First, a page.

Audient iD44 review

Audient’s iD44 looks like great value - but is it?

  • £499
  • €568
  • $699
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Our Verdict

Four high quality analogue microphone pres, oodles of digital expansion capability, monitoring options aplenty... There’s a lot to like.

Pros

  • Four pristine mic pres.
  • 16 channels of digital optical expansion for ‘heavier’ recording.
  • iD Mixer software makes config simple.

Cons

  • Two more analogue outs (for surround sound mixing) would be welcome.
  • Doesn’t support USB bus power.

The iD44’s full capability is not immediately apparent at first glance. 

Designed to sit on your desktop, its upper surface is dominated by four preamp channels, which use the same technology as Audient’s acclaimed ASP8024-HE. 

Each channel offers its own phantom power toggle switch, -10dB pad and a high-pass filter, while a prominent Gain dial at the top adjusts channel sensitivity with up to 60dB of gain, with green and red LEDs displaying signal present and peak warnings: a nicely arranged surface. 

On the right, there are two more rotaries to control independent headphone feeds and a larger one for output monitor levels. Onboard Talkback is provided, while configuration of cue mixes, channel labeling and other tasks can be done within Audient’s iD Mixer software. 

However, it’s round the back where it becomes apparent that iD44 packs a more significant punch. As per its name, it can support 20 input and 24 output channels and this potential expansion is largely offered via digital connections. Two independent Optical input/output connectors lie in wait, which support both ADAT and S/PDIF compatible mic pres, offering an additional 16 channels for larger recording tasks.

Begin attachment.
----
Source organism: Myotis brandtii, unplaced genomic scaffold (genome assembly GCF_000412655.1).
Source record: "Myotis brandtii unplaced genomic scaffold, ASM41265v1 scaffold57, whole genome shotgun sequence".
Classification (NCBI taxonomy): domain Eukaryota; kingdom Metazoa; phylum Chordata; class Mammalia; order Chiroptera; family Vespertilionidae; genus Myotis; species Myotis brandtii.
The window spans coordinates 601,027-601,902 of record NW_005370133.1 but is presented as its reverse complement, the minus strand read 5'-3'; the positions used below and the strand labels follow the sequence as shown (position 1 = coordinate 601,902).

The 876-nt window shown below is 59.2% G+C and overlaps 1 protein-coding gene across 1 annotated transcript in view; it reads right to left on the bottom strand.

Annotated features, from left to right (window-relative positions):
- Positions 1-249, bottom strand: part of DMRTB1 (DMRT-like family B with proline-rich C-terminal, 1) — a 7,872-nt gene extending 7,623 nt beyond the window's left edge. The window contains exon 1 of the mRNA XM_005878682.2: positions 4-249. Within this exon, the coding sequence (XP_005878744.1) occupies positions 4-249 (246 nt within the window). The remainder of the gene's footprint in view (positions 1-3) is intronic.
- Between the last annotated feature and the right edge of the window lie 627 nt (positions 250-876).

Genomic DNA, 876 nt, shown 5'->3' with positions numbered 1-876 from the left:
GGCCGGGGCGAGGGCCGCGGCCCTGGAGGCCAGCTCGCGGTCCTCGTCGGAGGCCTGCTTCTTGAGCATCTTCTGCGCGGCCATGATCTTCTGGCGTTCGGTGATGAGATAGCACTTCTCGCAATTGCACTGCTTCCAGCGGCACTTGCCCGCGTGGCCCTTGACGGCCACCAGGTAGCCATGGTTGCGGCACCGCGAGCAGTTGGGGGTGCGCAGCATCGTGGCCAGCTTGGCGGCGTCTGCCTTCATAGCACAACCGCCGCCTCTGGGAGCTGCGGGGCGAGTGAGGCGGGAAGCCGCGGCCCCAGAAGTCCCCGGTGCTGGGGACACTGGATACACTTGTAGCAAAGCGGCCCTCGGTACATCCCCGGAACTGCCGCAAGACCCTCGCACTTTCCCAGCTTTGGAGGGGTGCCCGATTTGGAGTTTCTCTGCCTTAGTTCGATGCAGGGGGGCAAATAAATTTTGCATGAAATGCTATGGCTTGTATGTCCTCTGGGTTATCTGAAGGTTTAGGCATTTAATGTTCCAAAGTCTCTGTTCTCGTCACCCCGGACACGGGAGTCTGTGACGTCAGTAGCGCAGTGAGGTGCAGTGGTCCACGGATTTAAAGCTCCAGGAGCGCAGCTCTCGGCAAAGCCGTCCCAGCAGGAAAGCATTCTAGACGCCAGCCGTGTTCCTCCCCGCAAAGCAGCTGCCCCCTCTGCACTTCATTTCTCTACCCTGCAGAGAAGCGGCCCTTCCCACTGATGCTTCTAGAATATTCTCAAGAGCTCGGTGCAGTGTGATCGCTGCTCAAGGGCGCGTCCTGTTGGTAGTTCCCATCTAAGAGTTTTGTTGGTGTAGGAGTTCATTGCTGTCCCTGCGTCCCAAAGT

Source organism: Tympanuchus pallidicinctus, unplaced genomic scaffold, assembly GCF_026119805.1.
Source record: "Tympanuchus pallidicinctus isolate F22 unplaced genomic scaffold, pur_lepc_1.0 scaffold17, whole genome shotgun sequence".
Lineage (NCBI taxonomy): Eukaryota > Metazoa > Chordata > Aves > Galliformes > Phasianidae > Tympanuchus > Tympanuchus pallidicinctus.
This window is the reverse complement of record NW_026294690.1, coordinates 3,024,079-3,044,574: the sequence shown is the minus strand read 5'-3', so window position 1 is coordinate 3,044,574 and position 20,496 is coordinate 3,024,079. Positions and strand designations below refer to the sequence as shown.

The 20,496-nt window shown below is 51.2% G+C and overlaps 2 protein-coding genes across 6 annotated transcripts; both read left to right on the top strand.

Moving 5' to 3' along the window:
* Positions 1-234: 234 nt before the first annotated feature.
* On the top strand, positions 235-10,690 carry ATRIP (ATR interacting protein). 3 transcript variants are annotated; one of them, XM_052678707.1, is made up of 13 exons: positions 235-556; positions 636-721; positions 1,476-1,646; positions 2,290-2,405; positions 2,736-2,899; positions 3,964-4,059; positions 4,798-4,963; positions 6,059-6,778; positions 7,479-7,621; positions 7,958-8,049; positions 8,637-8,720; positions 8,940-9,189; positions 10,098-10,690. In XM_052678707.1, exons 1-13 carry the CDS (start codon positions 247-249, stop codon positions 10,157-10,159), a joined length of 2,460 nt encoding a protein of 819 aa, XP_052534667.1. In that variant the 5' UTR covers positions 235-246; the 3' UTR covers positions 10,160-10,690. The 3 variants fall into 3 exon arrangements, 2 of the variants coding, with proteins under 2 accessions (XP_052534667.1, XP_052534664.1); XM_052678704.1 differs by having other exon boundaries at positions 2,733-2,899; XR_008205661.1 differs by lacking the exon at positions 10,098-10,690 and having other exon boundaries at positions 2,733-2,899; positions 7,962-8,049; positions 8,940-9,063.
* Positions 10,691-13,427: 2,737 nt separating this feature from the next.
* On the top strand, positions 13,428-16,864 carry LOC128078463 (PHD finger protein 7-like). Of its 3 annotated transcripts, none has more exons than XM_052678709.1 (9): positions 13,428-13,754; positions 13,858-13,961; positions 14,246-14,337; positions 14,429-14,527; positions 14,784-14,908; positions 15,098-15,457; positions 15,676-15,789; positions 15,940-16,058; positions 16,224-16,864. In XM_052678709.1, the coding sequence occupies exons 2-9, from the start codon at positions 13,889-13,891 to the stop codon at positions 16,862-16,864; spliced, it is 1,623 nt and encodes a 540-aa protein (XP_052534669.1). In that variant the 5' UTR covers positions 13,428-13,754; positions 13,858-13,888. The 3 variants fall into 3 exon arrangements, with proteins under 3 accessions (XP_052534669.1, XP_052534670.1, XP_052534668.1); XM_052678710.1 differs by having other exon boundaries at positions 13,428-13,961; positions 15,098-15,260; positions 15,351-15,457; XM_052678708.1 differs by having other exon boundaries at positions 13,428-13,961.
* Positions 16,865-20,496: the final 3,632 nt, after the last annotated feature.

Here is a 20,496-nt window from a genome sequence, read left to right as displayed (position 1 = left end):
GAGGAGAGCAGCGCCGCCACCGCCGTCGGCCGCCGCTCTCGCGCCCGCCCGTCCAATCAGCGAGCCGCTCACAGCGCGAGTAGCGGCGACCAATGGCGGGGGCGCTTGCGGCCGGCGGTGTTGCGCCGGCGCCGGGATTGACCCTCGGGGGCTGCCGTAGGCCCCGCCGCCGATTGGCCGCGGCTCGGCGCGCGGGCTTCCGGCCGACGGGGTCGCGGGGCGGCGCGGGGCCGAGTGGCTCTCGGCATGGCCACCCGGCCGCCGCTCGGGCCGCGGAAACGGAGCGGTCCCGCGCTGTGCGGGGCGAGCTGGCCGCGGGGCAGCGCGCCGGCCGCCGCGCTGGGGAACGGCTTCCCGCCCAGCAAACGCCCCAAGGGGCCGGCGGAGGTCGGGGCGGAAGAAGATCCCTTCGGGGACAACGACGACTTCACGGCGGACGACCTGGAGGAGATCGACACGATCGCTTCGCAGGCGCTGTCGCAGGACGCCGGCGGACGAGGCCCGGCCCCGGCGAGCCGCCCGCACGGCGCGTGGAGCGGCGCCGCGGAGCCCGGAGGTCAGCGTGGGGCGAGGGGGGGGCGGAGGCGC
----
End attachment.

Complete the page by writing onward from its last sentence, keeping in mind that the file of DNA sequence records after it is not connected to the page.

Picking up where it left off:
There are also four analogue 1/4” outputs here, while the combi input channels 1-4 are squeezed in too, with channels 1 and 2 even managing to offer an insert send and return system, so you can facilitate your recordings with your favourite hardware. Fortunately, the headphone sockets are along the front edge of the unit as the power switch takes up the last of the rear-edge space. At the front, you’ll also find JFET DI inputs, designed to model the input stage of a valve amplifier; guitars or hardware synths can be connected here. 

In use, the iD44 sounds wonderful and offers quality comparable with much more expensive interfaces. While the software helps configure settings seamlessly, the upper panel design means that for recordings of up to four channels, you can comfortably run a session directly from the interface without clutter. 

If you have grander ambitions, this interface is ready to respond with digital expansion aplenty. Note, though, that Audient and others cater for more modest requirements at cheaper price points. But with impressive stats through the microphone pres and digital conversion stages, flexibility while monitoring and more, iD44 offers high quality at a ‘mid-range’ price. 

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